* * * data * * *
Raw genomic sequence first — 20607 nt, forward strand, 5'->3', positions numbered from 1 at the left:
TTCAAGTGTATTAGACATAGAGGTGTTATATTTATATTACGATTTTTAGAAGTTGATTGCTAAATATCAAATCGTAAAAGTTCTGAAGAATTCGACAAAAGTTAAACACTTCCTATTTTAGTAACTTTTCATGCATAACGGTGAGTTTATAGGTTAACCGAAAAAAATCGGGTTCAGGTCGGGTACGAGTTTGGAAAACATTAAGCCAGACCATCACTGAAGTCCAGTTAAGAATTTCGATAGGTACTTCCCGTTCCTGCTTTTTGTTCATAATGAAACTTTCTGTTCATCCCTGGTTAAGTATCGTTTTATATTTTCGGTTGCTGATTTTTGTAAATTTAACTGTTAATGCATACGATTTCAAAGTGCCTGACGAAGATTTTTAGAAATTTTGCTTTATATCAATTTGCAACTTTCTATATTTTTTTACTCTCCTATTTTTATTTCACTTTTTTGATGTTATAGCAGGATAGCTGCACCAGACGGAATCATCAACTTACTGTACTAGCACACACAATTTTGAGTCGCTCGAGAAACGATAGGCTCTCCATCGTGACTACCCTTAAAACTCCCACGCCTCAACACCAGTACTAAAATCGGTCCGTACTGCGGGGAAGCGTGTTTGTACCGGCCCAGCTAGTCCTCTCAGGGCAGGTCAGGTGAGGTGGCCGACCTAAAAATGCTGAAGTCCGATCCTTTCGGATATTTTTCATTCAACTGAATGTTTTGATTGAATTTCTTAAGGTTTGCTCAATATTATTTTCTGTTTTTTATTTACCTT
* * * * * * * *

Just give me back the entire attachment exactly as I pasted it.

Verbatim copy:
Raw genomic sequence first — 20607 nt, forward strand, 5'->3', positions numbered from 1 at the left:
TTCAAGTGTATTAGACATAGAGGTGTTATATTTATATTACGATTTTTAGAAGTTGATTGCTAAATATCAAATCGTAAAAGTTCTGAAGAATTCGACAAAAGTTAAACACTTCCTATTTTAGTAACTTTTCATGCATAACGGTGAGTTTATAGGTTAACCGAAAAAAATCGGGTTCAGGTCGGGTACGAGTTTGGAAAACATTAAGCCAGACCATCACTGAAGTCCAGTTAAGAATTTCGATAGGTACTTCCCGTTCCTGCTTTTTGTTCATAATGAAACTTTCTGTTCATCCCTGGTTAAGTATCGTTTTATATTTTCGGTTGCTGATTTTTGTAAATTTAACTGTTAATGCATACGATTTCAAAGTGCCTGACGAAGATTTTTAGAAATTTTGCTTTATATCAATTTGCAACTTTCTATATTTTTTTACTCTCCTATTTTTATTTCACTTTTTTGATGTTATAGCAGGATAGCTGCACCAGACGGAATCATCAACTTACTGTACTAGCACACACAATTTTGAGTCGCTCGAGAAACGATAGGCTCTCCATCGTGACTACCCTTAAAACTCCCACGCCTCAACACCAGTACTAAAATCGGTCCGTACTGCGGGGAAGCGTGTTTGTACCGGCCCAGCTAGTCCTCTCAGGGCAGGTCAGGTGAGGTGGCCGACCTAAAAATGCTGAAGTCCGATCCTTTCGGATATTTTTCATTCAACTGAATGTTTTGATTGAATTTCTTAAGGTTTGCTCAATATTATTTTCTGTTTTTTATTTACCTT